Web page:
cion that the colossus of literature was influenced by some extraordinary bias against the author of "The Seasons," for not a single notice of him, There is nevertheless much that will gratify a reflecting upon his character, has been found reader whose taste is not so vitiated as to require which is not traceable to Johnson. His Life is the excitement of romance, in tracing the progress sneering and satirical, and he rarely admits Thomof a distinguished literary person; and he who is son to have possessed a merit without accompanot desirous of knowing the history of a writer nying it by an ungenerous remark. The cause whose name is associated with his earliest recol-of this conduct must be sought in vain; but the lections must be void of every spark of curiosity. temper of Johnson and his violent political feelA favourite author possesses claims upon our re-ings are sufficiently notorious to render the pagard similar to those of friendship; and the tale, triotic sentiments which Thomson every where which would be dull and tiresome if it concerned inculcates a sufficient explanation of his hostility, any other person, is read, or listened to, with the liveliest pleasure.

whilst his country may have been another ground for his dislike. Before dismissing Dr. Johnson's Thomson's life must be indebted for whatever Life it is material to state, that his assertions regratification it may afford to the sympathy of his specting Thomson are entitled to little credit when admirers, since it is destitute of all other attrac- opposed by other testimony; for it can be proved tions. Little has been preserved concerning him, that he knew little about him, and that he was perhaps because very little was deserving of being too negligent to avail himself of the information recorded; and these notices are so scattered that which he sought. It must be remembered, too, it has required some labour to form the present that Johnson never saw him; and that whatever memoir. He did less for his own history than he may have learned from others avails nothing almost any other poet of the time, as his works in comparison with the account of his personal contain few egotisms, and his great dislike to cor- and intimate friends whose esteem is in itself amrespondence prevented the existence of those fa- ple evidence of his virtues. miliar letters which form the most delightful materials for biography.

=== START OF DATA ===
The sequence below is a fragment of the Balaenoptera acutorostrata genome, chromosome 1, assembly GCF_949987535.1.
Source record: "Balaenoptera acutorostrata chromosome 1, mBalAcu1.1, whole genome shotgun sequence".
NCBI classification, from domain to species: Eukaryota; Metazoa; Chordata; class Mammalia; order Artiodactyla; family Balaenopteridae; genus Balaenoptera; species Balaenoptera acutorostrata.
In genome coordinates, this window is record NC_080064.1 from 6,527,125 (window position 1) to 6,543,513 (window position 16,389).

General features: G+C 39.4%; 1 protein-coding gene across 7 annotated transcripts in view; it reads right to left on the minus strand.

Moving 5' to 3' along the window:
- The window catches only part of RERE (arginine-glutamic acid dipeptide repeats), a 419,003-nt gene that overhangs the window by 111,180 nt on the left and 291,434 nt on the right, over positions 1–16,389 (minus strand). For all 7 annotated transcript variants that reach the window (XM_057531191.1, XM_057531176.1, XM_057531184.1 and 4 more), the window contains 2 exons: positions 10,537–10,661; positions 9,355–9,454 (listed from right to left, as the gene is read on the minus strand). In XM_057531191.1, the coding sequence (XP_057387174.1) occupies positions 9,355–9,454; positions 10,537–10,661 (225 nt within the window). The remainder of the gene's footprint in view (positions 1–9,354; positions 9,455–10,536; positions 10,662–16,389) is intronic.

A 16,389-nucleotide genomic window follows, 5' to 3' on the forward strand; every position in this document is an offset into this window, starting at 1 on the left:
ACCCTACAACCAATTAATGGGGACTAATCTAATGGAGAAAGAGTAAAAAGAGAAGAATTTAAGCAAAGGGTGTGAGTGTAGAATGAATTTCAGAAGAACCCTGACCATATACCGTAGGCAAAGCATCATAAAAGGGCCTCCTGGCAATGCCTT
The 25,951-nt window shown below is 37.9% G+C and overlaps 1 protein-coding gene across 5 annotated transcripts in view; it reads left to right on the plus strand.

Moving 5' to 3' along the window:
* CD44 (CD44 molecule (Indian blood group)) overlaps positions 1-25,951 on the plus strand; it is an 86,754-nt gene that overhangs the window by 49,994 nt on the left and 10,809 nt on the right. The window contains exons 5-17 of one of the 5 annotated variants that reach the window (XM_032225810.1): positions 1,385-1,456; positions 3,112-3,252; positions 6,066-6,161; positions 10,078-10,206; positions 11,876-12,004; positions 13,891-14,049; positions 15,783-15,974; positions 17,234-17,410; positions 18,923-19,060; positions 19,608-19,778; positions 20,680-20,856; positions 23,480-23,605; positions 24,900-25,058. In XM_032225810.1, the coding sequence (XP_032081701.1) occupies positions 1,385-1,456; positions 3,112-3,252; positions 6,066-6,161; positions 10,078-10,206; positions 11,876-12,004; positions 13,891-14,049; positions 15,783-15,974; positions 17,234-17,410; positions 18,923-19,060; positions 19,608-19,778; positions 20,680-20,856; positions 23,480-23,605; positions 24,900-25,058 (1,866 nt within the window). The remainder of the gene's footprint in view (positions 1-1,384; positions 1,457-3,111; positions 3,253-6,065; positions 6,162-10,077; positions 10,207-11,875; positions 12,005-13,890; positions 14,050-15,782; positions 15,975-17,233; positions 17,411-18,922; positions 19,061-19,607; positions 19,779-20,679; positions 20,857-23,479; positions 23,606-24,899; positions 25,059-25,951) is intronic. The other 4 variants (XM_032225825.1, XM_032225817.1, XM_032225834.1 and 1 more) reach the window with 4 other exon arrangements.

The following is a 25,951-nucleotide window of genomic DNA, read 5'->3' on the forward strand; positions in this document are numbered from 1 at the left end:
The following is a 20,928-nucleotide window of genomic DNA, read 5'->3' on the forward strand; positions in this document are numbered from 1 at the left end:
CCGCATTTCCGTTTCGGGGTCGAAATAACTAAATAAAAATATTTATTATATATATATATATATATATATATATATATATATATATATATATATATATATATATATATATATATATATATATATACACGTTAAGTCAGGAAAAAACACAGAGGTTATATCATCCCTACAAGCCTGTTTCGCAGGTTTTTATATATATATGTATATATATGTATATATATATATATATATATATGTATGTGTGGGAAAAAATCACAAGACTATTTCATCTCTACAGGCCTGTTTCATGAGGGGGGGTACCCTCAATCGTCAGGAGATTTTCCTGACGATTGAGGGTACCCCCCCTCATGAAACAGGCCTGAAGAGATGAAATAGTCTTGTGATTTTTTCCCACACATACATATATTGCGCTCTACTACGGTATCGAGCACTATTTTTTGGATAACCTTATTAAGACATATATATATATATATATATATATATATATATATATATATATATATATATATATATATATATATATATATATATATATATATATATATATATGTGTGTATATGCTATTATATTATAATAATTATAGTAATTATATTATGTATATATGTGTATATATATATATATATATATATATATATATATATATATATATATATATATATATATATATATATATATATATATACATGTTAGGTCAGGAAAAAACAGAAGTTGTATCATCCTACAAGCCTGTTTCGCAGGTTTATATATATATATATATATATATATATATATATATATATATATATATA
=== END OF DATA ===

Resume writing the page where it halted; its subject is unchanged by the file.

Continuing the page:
JAMES THOMSON was the son of the Reverend The task of preparing this memoir has, how- Mr. Thomson, of Ednam, in the shire of Roxever, been a grateful one. A writer can not be burgh, at which place the Poet was born on the indifferent to the pleasure of rendering justice to 11th of September, 1700. Less has been said of merit which has been traduced, and of placing his parents than they merit, and from the slight an amiable and unblemished character in its true manner in which they have been noticed the idea light. Mankind are too apt to form their judg-may have arisen that he was of obscure origin.

His father was well descended, and his mother versity," and signed with the initial of his name, was Beatrix, the daughter and coheiress of Mr. shows how early the love of rural scenery and Trotter, of Fogo,* a genteel family in the neigh- pursuits took possession of his mind, and may be bourhood of Greenlaw in Berwickshire. Though deemed the first conceptions of “The Seasons." Mr. Thomson's worth was of that unostentatious His productions were rather severely treated by kind which only entitles him to the praise of be- some learned persons into whose hands they fell, ing a good father, a good husband, and a good and one of his biographers has laboured to prove man, fulfilling his clerical duties with pious dili- the want of taste of his judges. This charge gence, and who

"This noble ensample to his shepe he yaf,